Gazette Time Machine Adds Museum History
The history of the Martha’s Vineyard Museum is the latest sponsored collection to be added to the Time Machine, the Vineyard Gazette’s online tour through Island history.
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Historical Society Studies Genealogy of the Portuguese
Vineyard Gazette
More than 2,000 Portuguese family histories are included in a manuscript being prepared by the Dukes County Historical Society.
 
The document chronicles the arrival of Portuguese immigrants to the Vineyard, particularly the whaling crews recruited in the Azores and Cape Verde in the 19th century. It includes mention of approximately 7,000 individuals and 2,350 families, whose descendents today make up a significant portion of the Island’s year-round population.
 
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Our Living History
Sidney Noyes Riggs
 
The Dukes County Intelligencer is well on its way, according to Gale Huntington, its editor. The quality of the publication may possibly be judged by a sample of some of its surplus. These items were rejected by Eleanor Mayhew when she wrote her account of Christiantown:
 
May 6, 1743
 
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Historical Society Gets a New Name
Anthony K. Van Riper
For 73 years, the Dukes County Historical Society has been the resource for those interested in the history, genealogy, culture and natural history of Martha’s Vineyard.
 
But institutions need to move with the times. At the society’s annual meeting on August 19, the membership voted to change the name of the organization. From now on, the gate house at the corner of School and Cook streets in Edgartown will read Martha’s Vineyard Historical Society.
 
“What’s in a name?” asked Romeo. The answer the Society expects, will be recognition.
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Island History Comes Alive in Vineyard Voices
Tom Dunlop
Vineyard Voices: Words, Faces and Voices of Island People. Excerpts from Interviews by Linsey Lee. Photographs by Linsey Lee and Mark Lennihan. Martha’s Vineyard: the Martha’s Vineyard Historical Society, 1998. 296 pages. $29.95, soft cover.
 
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Historical Society Makes Headway in Plan to Restore Oscar Pease’s Catboat, Vanity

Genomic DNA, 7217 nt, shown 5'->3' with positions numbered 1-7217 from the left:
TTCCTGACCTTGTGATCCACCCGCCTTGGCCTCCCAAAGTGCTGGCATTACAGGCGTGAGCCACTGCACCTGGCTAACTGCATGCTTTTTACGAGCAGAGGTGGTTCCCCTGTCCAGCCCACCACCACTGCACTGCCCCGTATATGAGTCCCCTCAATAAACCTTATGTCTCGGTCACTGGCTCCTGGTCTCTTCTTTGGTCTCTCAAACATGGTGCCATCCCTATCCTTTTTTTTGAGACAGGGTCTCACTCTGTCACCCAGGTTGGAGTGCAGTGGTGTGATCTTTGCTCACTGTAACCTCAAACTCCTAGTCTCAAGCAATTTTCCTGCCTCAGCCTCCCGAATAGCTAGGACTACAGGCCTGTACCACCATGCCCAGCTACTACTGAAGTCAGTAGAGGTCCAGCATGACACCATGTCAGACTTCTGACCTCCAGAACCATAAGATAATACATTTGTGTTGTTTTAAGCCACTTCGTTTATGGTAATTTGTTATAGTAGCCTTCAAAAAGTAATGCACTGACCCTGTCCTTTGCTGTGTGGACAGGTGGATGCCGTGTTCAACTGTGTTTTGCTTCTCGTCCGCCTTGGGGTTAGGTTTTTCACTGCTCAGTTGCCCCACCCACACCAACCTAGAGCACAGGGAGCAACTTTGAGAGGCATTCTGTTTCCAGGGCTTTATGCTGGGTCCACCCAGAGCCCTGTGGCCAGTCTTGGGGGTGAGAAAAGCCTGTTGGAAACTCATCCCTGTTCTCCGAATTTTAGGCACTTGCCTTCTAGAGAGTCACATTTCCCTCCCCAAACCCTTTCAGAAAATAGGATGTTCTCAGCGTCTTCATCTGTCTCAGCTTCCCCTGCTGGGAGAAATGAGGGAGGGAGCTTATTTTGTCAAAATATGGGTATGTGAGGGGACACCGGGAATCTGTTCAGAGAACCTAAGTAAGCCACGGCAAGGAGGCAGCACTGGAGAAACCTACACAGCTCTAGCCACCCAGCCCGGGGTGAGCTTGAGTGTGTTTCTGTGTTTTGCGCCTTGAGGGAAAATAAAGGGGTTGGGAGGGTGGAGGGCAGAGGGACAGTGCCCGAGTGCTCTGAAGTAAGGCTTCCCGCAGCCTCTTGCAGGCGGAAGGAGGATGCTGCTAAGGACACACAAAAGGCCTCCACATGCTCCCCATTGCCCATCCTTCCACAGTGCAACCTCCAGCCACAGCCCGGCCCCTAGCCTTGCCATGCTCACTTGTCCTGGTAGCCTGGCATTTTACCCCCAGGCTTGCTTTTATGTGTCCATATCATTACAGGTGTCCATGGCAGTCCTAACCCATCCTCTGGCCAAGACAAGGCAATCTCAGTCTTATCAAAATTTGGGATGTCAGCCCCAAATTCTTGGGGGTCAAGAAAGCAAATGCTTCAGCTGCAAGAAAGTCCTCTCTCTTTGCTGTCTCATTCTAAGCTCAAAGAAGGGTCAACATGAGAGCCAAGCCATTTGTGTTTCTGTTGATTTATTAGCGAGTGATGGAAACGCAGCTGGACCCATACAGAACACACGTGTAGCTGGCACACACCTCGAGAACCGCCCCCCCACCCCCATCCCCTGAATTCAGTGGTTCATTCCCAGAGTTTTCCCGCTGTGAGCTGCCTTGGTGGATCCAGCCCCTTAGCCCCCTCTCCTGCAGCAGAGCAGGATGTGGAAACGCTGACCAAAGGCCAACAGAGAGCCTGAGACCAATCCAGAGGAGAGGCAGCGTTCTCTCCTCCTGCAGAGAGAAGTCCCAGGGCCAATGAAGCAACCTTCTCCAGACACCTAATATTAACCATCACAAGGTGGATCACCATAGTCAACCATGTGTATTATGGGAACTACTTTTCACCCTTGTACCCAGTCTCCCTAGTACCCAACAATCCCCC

Mark Alan Lovewell
The Martha’s Vineyard Historical Society doesn’t have a whaling ship for its museum, nor a schooner. Although there is plenty of maritime history connected to the Vineyard, such great vessels would be too much of a burden to maintain. But the historical society does have an attractive old catboat and soon it will sail again.
 
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Relics on Exhibition
Vineyard Gazette
Some of the relics from the Port Hunter that were salvaged this summer by a group of young and enterprising Vineyard skindivers from that “ghost ship” sunk on Hedge Fence Shoal in November, 1918, have been presented to the Dukes County Historical Society. They are now on display in the Squire Cooke House, and serve as real life illustrations of the two informative articles written by Sammy Hart Low which appeared in the Gazette recently, illustrated by pictures he had taken.
 
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D.C.H.S. To Build Fireproof Museum
Vineyard Gazette
A new fireproof building to house the priceless records and collections of the Dukes County Historical Society is to be built on the land on School street, Edgartown, adjoining the grounds of the society’s Squire Cooke house. The new structure, although placed near School street on this lot, will face toward Cooke street, making an angle with the Gay Head lens tower and the Cooke house.
 
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D.C.H.S. Acquires Lot to Erect Fireproof Building
Vineyard Gazette
The Dukes County Historical Society has purchased from Edward B. Meyer the lot of land on School street, Edgartown, adjoining the society’s present property. The acquisition will make possible the eventual construction of a fireproof building for the society without marring or destroying the appearance of the present premises which preserve an important bit of the historic town.
 
The Meyer lot, used as a garden in recent years, was formerly owned by Capt. Manuel V. DeLoura.
 
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Tisbury Building Inspector Cleared on Museum Project
Heather Hamacek

The Tisbury building inspector has been cleared for work on the Martha’s Vineyard Museum project, following a written disclosure to the state ethics commission filed last week.

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